Top hand Dan Brown came out with a great quote as he manned the helm- something about 'give me a tall ship and a star to point it at'? The morning after when you feel like hell, the poetry escapes you for a while...

We sailed into the Bay of Islands with five hands in the rigging stowing the sails in the warm orange dawn as the outgoing fishermen swarmed past us staring at the crew hanging off lines high above the deck."

When the sun comes up there's plenty to keep the crew entertained during daylight hours, including the challenging task of keeping clean! James explains.....

"Everywhere you look off the coast of New Zealand you find awesome wildlife. We've seen dolphin pods galore, flocks of shearwater, silently gliding petrels, flying fish, sharks. The crew got to hang over the bows and almost touch a pod of common dolphins this afternoon.

Swimming off the side of the vessel in the Poor Knights we saw snapper, trevally and something deep and dark. The crew got jumpy when they confused plankton with jellyfish - they need some marine life education..."

Life on board
"Washing - a little more prosaic, but every day when we can we roll over the gunwale, jump off a pontoon, fling ourselves bodily off a wharf and roll around in the warm seawater. It's not as effective as a shower, but it works. A layer of salt and sunscreen prevents you from getting too smelly.

And there's nothing more satisfying than jumping over the side from a tall ship that is now idle and becalmed on a glassy ocean, and getting rid of the morning’s sweat from heaving lines and climbing around the rigging."

19 January 2015

BREEZE sets sail in the Bay of Islands Regatta

BREEZE and her hardworking crew spent the last weekend in the Bay of Islands running public sailings alongside fellow tall ship, R Tucker Thompson. A highlight of the weekend was taking passengers out for the historic tall ships Regatta in Russell. Skipper Stuart takes a moment to reflect on the crew’s experience so far:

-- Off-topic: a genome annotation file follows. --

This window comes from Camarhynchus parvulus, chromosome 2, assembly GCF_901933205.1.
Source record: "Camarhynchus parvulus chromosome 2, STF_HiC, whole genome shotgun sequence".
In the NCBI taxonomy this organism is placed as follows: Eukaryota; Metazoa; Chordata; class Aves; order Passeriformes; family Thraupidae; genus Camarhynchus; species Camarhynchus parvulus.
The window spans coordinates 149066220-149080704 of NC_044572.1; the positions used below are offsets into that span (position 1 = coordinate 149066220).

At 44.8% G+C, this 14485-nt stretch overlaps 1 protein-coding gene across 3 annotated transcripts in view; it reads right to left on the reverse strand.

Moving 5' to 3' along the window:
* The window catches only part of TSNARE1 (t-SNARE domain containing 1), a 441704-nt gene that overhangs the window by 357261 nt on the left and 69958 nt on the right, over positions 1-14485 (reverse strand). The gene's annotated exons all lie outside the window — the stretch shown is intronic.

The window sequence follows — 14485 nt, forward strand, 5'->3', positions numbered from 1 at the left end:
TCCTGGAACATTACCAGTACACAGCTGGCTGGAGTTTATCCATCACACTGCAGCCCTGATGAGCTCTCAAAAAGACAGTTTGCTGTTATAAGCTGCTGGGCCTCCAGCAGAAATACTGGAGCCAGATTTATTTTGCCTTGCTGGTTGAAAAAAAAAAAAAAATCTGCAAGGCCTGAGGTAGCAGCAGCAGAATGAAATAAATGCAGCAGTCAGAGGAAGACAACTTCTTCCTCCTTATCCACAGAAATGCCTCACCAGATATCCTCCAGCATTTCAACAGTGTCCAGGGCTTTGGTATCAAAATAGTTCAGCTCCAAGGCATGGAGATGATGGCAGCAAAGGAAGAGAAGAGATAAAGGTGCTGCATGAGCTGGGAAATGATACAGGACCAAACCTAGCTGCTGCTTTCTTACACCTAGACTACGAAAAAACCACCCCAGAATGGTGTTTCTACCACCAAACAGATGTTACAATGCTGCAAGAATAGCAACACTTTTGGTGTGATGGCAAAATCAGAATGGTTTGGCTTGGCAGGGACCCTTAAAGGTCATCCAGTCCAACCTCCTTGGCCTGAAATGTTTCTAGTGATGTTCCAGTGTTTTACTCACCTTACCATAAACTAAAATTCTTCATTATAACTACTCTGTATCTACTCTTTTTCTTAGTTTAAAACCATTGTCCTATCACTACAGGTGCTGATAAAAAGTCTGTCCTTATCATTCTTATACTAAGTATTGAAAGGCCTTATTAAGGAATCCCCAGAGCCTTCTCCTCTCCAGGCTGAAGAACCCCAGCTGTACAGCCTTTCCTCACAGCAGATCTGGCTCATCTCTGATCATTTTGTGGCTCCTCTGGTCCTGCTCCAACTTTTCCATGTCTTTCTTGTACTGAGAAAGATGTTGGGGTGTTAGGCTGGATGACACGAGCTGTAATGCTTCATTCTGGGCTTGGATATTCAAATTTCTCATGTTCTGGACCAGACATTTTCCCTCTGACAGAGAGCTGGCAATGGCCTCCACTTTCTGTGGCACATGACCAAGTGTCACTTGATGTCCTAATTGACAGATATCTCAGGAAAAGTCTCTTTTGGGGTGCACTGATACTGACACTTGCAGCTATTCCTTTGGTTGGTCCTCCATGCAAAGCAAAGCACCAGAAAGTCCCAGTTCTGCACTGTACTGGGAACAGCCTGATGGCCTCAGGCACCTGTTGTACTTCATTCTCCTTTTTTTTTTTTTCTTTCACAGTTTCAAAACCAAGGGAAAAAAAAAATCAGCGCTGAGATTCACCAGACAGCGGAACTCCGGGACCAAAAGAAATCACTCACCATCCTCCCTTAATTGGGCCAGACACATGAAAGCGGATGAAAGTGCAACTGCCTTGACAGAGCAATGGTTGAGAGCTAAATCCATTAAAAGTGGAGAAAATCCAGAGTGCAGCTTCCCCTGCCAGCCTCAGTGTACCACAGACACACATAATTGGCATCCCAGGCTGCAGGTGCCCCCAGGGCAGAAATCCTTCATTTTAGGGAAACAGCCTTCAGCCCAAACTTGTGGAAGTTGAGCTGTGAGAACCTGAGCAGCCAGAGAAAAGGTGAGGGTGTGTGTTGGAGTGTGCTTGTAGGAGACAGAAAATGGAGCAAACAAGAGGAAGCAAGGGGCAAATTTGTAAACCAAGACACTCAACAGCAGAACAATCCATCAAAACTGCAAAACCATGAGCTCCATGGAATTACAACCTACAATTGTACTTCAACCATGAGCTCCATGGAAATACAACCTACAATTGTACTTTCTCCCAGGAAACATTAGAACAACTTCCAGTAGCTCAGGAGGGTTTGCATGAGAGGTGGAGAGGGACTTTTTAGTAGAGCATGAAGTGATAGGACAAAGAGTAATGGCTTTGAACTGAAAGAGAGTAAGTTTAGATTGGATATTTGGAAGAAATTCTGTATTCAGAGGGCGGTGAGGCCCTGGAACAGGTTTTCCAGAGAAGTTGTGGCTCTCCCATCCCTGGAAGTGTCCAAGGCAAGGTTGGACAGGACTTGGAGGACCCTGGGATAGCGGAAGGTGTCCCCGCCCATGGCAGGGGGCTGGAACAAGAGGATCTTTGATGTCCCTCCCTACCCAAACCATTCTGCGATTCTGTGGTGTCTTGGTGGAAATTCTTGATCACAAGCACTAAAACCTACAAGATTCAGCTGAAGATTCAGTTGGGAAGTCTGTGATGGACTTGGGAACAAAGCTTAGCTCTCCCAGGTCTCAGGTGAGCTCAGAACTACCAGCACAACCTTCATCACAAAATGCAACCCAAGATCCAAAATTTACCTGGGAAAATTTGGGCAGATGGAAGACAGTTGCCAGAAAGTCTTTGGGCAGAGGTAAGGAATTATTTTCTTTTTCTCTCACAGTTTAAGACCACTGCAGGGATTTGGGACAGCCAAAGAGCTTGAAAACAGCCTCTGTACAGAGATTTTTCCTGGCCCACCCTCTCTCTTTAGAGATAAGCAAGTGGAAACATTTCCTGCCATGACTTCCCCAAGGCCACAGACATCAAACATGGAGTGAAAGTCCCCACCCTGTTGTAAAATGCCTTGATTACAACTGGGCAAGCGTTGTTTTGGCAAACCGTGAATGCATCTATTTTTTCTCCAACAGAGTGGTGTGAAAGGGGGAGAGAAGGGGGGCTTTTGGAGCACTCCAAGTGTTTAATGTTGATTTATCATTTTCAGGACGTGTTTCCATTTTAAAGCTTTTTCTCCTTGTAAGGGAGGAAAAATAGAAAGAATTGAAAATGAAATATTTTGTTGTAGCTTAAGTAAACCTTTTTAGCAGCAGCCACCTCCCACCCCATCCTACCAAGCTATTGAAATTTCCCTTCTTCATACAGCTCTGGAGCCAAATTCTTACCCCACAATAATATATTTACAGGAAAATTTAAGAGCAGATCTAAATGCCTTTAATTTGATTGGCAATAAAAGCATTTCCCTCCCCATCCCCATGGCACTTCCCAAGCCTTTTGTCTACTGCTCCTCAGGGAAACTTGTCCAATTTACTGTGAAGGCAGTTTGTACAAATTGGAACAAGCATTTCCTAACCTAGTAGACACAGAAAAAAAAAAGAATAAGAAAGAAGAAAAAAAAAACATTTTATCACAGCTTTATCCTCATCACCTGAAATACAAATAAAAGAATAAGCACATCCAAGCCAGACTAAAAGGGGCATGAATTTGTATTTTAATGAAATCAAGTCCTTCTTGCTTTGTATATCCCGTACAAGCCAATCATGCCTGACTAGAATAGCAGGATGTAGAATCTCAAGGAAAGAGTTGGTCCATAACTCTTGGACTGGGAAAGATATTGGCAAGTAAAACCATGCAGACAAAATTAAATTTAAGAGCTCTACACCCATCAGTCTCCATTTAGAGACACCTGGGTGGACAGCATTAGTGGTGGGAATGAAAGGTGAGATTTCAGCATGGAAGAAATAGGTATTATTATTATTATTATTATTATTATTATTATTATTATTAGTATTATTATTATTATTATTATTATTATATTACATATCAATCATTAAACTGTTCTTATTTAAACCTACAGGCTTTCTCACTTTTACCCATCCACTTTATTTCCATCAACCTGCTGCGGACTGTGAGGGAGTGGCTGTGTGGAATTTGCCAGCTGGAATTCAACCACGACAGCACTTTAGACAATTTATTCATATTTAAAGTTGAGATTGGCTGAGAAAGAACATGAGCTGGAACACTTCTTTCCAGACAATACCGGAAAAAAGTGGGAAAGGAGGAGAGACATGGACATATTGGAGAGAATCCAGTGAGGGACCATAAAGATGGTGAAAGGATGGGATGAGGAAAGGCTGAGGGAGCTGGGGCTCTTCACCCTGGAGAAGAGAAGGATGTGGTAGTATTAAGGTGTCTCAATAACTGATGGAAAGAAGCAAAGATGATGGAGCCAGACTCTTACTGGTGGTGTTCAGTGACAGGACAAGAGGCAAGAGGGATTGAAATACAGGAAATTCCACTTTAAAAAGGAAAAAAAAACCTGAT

“We have just spent three wonderful days, sailing in the Bay of Islands. Taking part in the Tall Ships Rally is always a great experience, but this year BREEZE had the pleasure of sailing in close company with fellow tall ships, Spirit of New Zealand and R Tucker Thompson. Opportunities like this are rare in New Zealand, so our thanks go to these vessels, their masters, and crews, for a truly memorable event.

To see others we know sailing on classic yachts such as Undine (and doing so well), was also a pleasure. And a special thanks to those who have previously sailed on BREEZE, such as ex master, Jim Cottier, who came down to visit us at our berth, and share their stories. Their interest and support means a great deal.

In the last two days we tried something new for Breeze, sailing in company with R Tucker Thompson, doing some early evening short sailings. Again these have been very enjoyable, and our guest feedback has been incredibly positive.

We would like to acknowledge the support of the R Tucker Thompson Sail Training Trust, without which, our sailings in the Bay would be next to impossible. Thank you!”

16 January 2015

Love the Sea - On board tall ship BREEZE

January 2015 kick starts the Museum’s new Love the Sea theme. For the next six months our public programmes and events will focus on all the things we love about the sea and how we can protect our oceans.